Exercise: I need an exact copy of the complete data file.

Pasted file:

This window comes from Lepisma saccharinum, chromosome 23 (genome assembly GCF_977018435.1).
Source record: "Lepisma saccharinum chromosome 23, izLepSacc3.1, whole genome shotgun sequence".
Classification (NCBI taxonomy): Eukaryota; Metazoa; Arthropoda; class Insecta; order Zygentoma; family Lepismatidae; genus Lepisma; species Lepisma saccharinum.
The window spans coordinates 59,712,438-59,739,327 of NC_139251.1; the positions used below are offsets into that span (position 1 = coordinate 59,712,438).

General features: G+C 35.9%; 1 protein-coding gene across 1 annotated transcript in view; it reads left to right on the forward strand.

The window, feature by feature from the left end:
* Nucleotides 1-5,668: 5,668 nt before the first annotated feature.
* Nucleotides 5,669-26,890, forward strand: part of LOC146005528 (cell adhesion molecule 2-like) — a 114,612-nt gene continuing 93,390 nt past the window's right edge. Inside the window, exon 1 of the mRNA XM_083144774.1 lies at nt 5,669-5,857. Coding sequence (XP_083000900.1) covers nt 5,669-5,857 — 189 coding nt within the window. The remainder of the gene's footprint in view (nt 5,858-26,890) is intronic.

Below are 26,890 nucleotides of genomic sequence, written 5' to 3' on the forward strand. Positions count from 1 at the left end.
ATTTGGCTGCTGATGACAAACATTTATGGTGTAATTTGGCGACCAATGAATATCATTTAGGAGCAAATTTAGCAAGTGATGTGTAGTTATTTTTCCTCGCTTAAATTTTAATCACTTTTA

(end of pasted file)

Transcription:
This window comes from Lepisma saccharinum, chromosome 23 (genome assembly GCF_977018435.1).
Source record: "Lepisma saccharinum chromosome 23, izLepSacc3.1, whole genome shotgun sequence".
Classification (NCBI taxonomy): Eukaryota; Metazoa; Arthropoda; class Insecta; order Zygentoma; family Lepismatidae; genus Lepisma; species Lepisma saccharinum.
The window spans coordinates 59,712,438-59,739,327 of NC_139251.1; the positions used below are offsets into that span (position 1 = coordinate 59,712,438).

General features: G+C 35.9%; 1 protein-coding gene across 1 annotated transcript in view; it reads left to right on the forward strand.

The window, feature by feature from the left end:
* Nucleotides 1-5,668: 5,668 nt before the first annotated feature.
* Nucleotides 5,669-26,890, forward strand: part of LOC146005528 (cell adhesion molecule 2-like) — a 114,612-nt gene continuing 93,390 nt past the window's right edge. Inside the window, exon 1 of the mRNA XM_083144774.1 lies at nt 5,669-5,857. Coding sequence (XP_083000900.1) covers nt 5,669-5,857 — 189 coding nt within the window. The remainder of the gene's footprint in view (nt 5,858-26,890) is intronic.

Below are 26,890 nucleotides of genomic sequence, written 5' to 3' on the forward strand. Positions count from 1 at the left end.
ATTTGGCTGCTGATGACAAACATTTATGGTGTAATTTGGCGACCAATGAATATCATTTAGGAGCAAATTTAGCAAGTGATGTGTAGTTATTTTTCCTCGCTTAAATTTTAATCACTTTTA